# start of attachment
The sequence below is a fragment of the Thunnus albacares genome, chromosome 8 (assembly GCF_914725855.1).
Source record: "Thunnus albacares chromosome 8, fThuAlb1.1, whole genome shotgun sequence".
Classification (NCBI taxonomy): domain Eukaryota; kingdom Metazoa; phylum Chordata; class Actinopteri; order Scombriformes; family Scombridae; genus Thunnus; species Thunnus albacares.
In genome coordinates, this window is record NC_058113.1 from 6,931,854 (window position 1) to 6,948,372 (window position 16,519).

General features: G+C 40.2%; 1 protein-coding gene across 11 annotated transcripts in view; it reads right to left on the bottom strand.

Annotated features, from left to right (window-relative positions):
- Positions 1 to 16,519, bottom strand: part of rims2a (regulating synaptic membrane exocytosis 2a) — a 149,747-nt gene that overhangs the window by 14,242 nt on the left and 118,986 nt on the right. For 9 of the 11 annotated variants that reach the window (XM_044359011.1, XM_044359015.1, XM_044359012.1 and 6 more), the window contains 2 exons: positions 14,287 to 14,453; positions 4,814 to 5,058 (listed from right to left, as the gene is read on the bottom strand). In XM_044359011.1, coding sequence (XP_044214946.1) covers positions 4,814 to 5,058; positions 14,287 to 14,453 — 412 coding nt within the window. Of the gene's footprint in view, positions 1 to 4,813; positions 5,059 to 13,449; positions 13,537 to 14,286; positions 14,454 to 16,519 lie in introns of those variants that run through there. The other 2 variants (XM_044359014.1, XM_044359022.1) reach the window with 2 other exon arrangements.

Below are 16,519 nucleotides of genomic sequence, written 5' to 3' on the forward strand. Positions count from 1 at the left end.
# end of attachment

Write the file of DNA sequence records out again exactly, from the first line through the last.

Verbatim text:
The sequence below is a fragment of the Thunnus albacares genome, chromosome 8 (assembly GCF_914725855.1).
Source record: "Thunnus albacares chromosome 8, fThuAlb1.1, whole genome shotgun sequence".
Classification (NCBI taxonomy): domain Eukaryota; kingdom Metazoa; phylum Chordata; class Actinopteri; order Scombriformes; family Scombridae; genus Thunnus; species Thunnus albacares.
In genome coordinates, this window is record NC_058113.1 from 6,931,854 (window position 1) to 6,948,372 (window position 16,519).

General features: G+C 40.2%; 1 protein-coding gene across 11 annotated transcripts in view; it reads right to left on the bottom strand.

Annotated features, from left to right (window-relative positions):
- Positions 1 to 16,519, bottom strand: part of rims2a (regulating synaptic membrane exocytosis 2a) — a 149,747-nt gene that overhangs the window by 14,242 nt on the left and 118,986 nt on the right. For 9 of the 11 annotated variants that reach the window (XM_044359011.1, XM_044359015.1, XM_044359012.1 and 6 more), the window contains 2 exons: positions 14,287 to 14,453; positions 4,814 to 5,058 (listed from right to left, as the gene is read on the bottom strand). In XM_044359011.1, coding sequence (XP_044214946.1) covers positions 4,814 to 5,058; positions 14,287 to 14,453 — 412 coding nt within the window. Of the gene's footprint in view, positions 1 to 4,813; positions 5,059 to 13,449; positions 13,537 to 14,286; positions 14,454 to 16,519 lie in introns of those variants that run through there. The other 2 variants (XM_044359014.1, XM_044359022.1) reach the window with 2 other exon arrangements.

Below are 16,519 nucleotides of genomic sequence, written 5' to 3' on the forward strand. Positions count from 1 at the left end.